Clean Tech Makes a Comeback as White House Funnels Billions

US President Barack Obama walks to the lectern to speak about clean energy at Hill Air Force Base in Utah on April 3, 2014.



NO SO LONG ago, amid notorious boondoggles like the Obama administration’s backing of solar manufacturerSolyndra, clean tech became a no-go sector for tech investing. But as plunging prices have brought solar power into the mainstream, renewable energy is seeing, well, renewed interest.

In February, the Obama administration announced its so-called Clean Energy Investment Initiative, a program that was seeking to generate $2 billion in commitments from the private sector to help spur clean energy innovation.

Just four months later, it seems, investors have willingly answered the call twice over amid rebounding interest in renewable energy.

The Obama administration said today that a collection of philanthropic groups, universities, and for-profit institutions have committed $4 billion to invest in clean energy. These are investments that might not fit in the average investor’s portfolio. Instead, the money will fund things like solar, wind, and fuel cell technology, the type of potentially transformative innovation that all too often never sees the light of day because funding dries up.

The announcement is light on details as to what, exactly, these new innovations might be, but along with the funding, the administration has set up a number of advisory groups both inside and outside of the Department of Energy that will work to identify promising technology.

“Taken together, today’s announcements will help ensure that more climate innovations make the leap out of the laboratory and into the global marketplace,” the White House says.

Renewables Renewed

Global investment in clean energy has slowed in recent years, thanks to falling oil prices that took the focus off of renewable sources like solar and wind technology. But in 2014, renewables showed their first signs of a rebound in years, according to a Bloomberg New Energy Finance report. Now, it looks like the White House is capitalizing on this turnaround.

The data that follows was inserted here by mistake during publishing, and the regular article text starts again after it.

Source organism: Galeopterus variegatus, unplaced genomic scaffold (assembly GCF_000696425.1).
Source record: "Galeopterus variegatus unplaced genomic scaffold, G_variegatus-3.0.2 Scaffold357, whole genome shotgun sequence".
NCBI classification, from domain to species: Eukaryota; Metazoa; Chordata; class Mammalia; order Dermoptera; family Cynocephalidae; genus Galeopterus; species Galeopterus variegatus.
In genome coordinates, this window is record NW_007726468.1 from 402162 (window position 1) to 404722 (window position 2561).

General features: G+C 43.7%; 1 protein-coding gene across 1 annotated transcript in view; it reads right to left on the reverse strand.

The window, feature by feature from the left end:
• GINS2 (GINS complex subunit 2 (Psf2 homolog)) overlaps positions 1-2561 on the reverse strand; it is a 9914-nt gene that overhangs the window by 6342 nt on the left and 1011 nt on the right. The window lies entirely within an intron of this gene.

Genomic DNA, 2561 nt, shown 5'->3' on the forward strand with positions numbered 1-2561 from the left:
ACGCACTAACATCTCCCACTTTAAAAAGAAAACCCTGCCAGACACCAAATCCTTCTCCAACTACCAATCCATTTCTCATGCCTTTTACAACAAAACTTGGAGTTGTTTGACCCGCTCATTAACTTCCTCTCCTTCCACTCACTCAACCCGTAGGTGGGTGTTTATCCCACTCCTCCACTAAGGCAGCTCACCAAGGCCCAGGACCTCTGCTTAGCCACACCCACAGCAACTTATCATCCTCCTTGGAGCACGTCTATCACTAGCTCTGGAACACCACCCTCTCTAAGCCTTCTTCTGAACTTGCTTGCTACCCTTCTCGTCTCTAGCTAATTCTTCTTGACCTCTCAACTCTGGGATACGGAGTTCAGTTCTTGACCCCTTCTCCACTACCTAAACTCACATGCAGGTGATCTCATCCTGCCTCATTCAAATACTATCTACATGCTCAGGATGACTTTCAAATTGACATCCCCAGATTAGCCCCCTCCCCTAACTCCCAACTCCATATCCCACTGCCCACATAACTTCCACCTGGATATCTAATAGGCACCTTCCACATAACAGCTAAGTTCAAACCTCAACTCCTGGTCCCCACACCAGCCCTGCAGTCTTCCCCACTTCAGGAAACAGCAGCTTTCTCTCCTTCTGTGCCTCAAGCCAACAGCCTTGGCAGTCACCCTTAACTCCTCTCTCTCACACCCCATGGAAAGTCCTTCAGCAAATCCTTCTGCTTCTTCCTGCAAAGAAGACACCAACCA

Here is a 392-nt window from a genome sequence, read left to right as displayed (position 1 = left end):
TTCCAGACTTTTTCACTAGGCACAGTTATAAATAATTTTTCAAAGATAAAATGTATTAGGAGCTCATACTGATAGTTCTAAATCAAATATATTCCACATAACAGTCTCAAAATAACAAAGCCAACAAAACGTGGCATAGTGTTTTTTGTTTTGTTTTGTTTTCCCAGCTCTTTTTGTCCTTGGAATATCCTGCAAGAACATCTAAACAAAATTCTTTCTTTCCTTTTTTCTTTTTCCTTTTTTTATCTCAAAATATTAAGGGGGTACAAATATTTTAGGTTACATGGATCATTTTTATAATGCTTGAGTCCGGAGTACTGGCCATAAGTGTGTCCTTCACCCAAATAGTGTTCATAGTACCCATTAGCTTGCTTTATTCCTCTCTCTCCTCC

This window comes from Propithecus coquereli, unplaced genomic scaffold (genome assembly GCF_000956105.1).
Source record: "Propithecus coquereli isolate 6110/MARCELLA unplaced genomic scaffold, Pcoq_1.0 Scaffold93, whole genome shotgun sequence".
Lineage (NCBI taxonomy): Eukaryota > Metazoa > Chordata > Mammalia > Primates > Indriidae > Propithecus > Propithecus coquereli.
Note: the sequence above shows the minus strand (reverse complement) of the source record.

Many of the executive actions involved in today’s announcement seek to provide more information to would-be impact investors on what types of technology the Department of Energy is most interested in. For that reason, the DOE set up a group called the Clean Energy Impact Investment Center, which aims to make DOE initiatives more understandable to investors as well as share research on clean energy technology conducted by the National Laboratories.

As energy secretary Ernest Moniz told reporters, “The idea is to make the department’s resources … including of course our 17 national laboratories … more readily available to the public, including the mission driven investors.”

The Obama administration does not have a spotless record, of course, with regard to big bets on clean energy. The DOE’s $528 million loan to Solyndra was widely considered to be misguided after the company filed for bankruptcy. But with this program, The White House is asking leaders in every corner of the private sector to step up and make these bets themselves. The fact that so many organizations, ranging from The Sierra Club to Goldman Sachs, have taken up the challenge reflects just how dire and widespread the need to address climate change really is—and the potential money to be made from new tech that addresses its impacts.




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